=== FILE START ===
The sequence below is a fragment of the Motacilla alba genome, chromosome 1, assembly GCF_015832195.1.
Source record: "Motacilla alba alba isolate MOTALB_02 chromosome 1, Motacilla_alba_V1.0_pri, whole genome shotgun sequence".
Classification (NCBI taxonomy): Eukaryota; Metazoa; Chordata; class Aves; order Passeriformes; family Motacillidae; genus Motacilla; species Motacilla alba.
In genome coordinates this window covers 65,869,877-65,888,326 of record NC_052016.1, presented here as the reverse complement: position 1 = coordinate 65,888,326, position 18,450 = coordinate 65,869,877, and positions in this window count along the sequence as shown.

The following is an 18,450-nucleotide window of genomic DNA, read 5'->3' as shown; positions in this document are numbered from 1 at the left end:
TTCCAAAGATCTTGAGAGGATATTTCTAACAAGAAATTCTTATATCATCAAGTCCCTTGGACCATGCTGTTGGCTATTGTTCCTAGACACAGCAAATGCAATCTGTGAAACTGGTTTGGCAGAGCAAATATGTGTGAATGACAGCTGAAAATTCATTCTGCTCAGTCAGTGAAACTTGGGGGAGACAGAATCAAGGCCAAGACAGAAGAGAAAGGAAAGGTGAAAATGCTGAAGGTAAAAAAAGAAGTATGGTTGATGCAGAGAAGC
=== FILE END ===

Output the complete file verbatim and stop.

The sequence below is a fragment of the Motacilla alba genome, chromosome 1, assembly GCF_015832195.1.
Source record: "Motacilla alba alba isolate MOTALB_02 chromosome 1, Motacilla_alba_V1.0_pri, whole genome shotgun sequence".
Classification (NCBI taxonomy): Eukaryota; Metazoa; Chordata; class Aves; order Passeriformes; family Motacillidae; genus Motacilla; species Motacilla alba.
In genome coordinates this window covers 65,869,877-65,888,326 of record NC_052016.1, presented here as the reverse complement: position 1 = coordinate 65,888,326, position 18,450 = coordinate 65,869,877, and positions in this window count along the sequence as shown.

The following is an 18,450-nucleotide window of genomic DNA, read 5'->3' as shown; positions in this document are numbered from 1 at the left end:
TTCCAAAGATCTTGAGAGGATATTTCTAACAAGAAATTCTTATATCATCAAGTCCCTTGGACCATGCTGTTGGCTATTGTTCCTAGACACAGCAAATGCAATCTGTGAAACTGGTTTGGCAGAGCAAATATGTGTGAATGACAGCTGAAAATTCATTCTGCTCAGTCAGTGAAACTTGGGGGAGACAGAATCAAGGCCAAGACAGAAGAGAAAGGAAAGGTGAAAATGCTGAAGGTAAAAAAAGAAGTATGGTTGATGCAGAGAAGC